NaPoWriMo Day Six


Plant Catalogs are Crack

When the groundhog’s been sadistic

when a “high of 50 degrees” yanks my chain

that colorful pile of cheap shiny paper

croons my name.

If I buy enough plants, spring will come.

If I send enough dough off to Bloomington, Indiana

(have you noticed how all these “different” nursuries

are in Bloomington, Indiana?)

tropical warmth will touch down with a riot of fragrance

in every kicky, candy-sweet hue on the wheel

and I will samba on the patio and drink lemonade

in a splashy sundress and paint my toenails

mandarin. Plant catalogs are crack.

In my email box appear letters from Bloomington,

“thank you for your order”–orders I’ve forgotten

but must have placed at 3 a.m., my nightly bout

of winter insomnia best soothed by shopping.

They’re crack. Full of plants that “thrive in difficult soil”,

that “love gravel and salt”, are “drought tolerant”, “pest resistant”,

and will make me “the envy of my neighbors”.

Oh, to be the envy of my neighbors, my double-blue clematis

vining up my mailbox post, the Empress Wu hosta attaining

six-foot splendor creating privacy for me, sipping pinot grigio

amidst the breathtaking majesty of trumpet lilies

guaranteed to rapidly attain the stature of small trees

and all I have to do is hit “submit”.

Oh, and pay for them later. And plant them, later.

Crack, I tell you. 25 strawberry plants come today.

It’s much too cold to plant them.

I’m going to buy some more. Spring will come.


NaPoWriMo Day Five



Fred, newly indoor-outdoor cat,

likes to bring in his finds

for us to exclaim at. Magpie-cat,

peddler-cat, hobo-cat, treasure-cat.

That section of vine he trotted in with yesterday

had eyes. Wary-eyes, scary-eyes, little brown

gem berry-eyes. Still as a vine but velvety, segmented.

Still life. Still alive. Now, I’m not one to touch a snake,

but could not stop to think; popped him in the teapot,

leaving Fred bereft. The opulent ribbon poured

from the pot onto the glass topped table; exotic jungle tea.

Unmarred, thank God. Satin smooth. We took a little walk,

friend snake and I. Found the perfect rock, and he turned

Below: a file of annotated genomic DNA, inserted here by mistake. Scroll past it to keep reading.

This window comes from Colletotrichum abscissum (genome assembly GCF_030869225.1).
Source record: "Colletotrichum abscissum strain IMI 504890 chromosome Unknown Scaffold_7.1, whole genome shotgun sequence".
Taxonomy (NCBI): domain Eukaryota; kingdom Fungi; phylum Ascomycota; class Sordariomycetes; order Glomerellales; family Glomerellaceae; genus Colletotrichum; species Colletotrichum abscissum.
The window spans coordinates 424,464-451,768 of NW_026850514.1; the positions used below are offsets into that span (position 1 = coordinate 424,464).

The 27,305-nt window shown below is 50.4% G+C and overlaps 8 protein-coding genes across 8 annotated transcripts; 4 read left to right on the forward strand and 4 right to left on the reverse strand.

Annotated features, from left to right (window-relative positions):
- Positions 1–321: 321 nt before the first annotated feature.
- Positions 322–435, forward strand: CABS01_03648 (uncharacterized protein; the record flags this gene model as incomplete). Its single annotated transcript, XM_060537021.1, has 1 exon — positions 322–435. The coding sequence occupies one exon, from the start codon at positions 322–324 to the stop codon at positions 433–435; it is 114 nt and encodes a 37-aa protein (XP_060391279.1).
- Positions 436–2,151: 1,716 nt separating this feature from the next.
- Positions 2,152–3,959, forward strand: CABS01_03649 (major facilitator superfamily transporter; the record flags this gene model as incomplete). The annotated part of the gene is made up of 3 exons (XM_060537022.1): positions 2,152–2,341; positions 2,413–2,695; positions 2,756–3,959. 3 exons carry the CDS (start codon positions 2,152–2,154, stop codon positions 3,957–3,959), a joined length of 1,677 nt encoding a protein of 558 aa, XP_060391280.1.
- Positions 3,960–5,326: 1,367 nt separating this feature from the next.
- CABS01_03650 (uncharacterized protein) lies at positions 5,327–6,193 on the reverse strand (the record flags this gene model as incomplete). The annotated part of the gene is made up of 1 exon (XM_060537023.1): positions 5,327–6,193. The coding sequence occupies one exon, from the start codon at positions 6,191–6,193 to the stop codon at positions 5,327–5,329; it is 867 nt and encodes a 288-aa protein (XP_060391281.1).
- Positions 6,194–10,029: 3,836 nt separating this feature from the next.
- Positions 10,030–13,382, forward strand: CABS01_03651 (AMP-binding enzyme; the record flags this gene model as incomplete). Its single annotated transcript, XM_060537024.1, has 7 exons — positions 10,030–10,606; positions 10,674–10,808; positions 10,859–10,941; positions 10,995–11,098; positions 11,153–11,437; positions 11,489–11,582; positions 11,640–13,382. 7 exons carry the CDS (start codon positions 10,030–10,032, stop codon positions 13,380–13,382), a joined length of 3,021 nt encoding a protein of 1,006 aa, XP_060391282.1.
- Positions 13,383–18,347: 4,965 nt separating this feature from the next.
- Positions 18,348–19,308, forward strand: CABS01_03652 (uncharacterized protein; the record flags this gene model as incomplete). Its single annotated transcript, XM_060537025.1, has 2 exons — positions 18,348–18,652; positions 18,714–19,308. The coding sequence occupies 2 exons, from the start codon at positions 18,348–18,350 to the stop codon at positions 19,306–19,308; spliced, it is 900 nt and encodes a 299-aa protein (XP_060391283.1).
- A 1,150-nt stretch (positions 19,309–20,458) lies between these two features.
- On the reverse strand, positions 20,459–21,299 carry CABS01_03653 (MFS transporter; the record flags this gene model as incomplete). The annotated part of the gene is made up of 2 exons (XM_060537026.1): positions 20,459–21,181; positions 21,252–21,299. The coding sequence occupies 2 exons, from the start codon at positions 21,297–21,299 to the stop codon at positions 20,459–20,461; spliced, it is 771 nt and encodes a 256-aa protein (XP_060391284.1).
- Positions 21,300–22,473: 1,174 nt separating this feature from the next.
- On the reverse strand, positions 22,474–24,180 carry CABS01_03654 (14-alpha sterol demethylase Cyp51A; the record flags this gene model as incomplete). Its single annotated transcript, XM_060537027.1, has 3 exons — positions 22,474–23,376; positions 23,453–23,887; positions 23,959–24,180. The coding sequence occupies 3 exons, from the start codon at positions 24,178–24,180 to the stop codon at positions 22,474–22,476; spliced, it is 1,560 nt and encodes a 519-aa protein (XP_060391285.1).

liquid bronze and flowed beneath, a shape-shifter.

A little garden god. Granting my wish; wonder.

NaPoWriMo Day Four




Butterfly Bush

Finding it was such a roadside coup;

“have spade will travel” being my summer motto.

There on the packed, nearly barren earth

of the soon-to-be parking lot, fragile tendrils of rich purple.

How I blessed the bird that dropped that seed!

Now I walk the yard checking on the over-wintered;

an anxious time, before the new green shoots flag

my gloomy worries to a halt.

It seems a blighted stick, festoons of fossil flowers

droop to find their colors in the soil.

Too early to declare a loss, and uproot;

not to early for the shadow of grief to creep

across my hope.

All the winter long

my heart has seemed all scar.

Maybe it’s died back only to the ground,

leaving some bright life poised

to surge up from the root.



NaPoWriMo Day Three

Buried Treasure

   “In the spring, at the end of the day, you should smell like dirt.”  Margaret Atwood

I’m not surprised by the “recent scientific news”          NAH at lake improved

that dirt makes you

happier and smarter; now we know this,

via mazing mice:

inhaling or ingesting Mycobacterium vaccae

stimulates neuron growth and boosts serotonin levels.

Old hippies everywhere, rejoice!

Grandmothers, our memories of you are vindicated;

you really were warmer and wiser.

The sun is out; gotta keep this short.

I’m off to find happiness in my own backyard.

NaPoWriMo Day Two




Gardening in a New Home


The good dead leave their gifts

for nothing can they take;

a bed of crocus unearthed from their leafy shroud

by this new owner’s rake;

four  lilacs forgotten twenty years

demurely veiled in shadows of

pine and beech, brushy workaday;

what light my saw and I create

will draw them forth to re-debut

in fragrant petal gowns

as fine as new. A mountain laurel

bound by thorny scraggle,

spidered by blackish ivy run amok

has kept her sleeping beauty

waiting for the kiss of knowing snips.

Every aging gardener knows

the good dead left these gifts

adorned with living ribbons

waiting for a lover

to unwind the shrouds,

untie the bows.

NaNoPoMo Day 1


         Prompt: write a poem that has the same first line as another poem. *








Bonfire with Wild Geese


You do not have to be good

you do not have to be strong, or brave

you only have to drag the winter’s fallen wood

all day long to the hungry fire

let the smoke paint you with the smells of childhood campfires

let the exploding beer bottles rocket like gunfire

See the faces in the flames,

forgive yourself

See the hungry orange element devour the dead,

the wasted things

forgive yourself

See the wild geese floating tranquil beyond the fire,

unafraid, disinterested

bowing down for waterweed

rising up to be

just what they are.


*This first line and title are from Mary Oliver‘s poem “Wild Geese”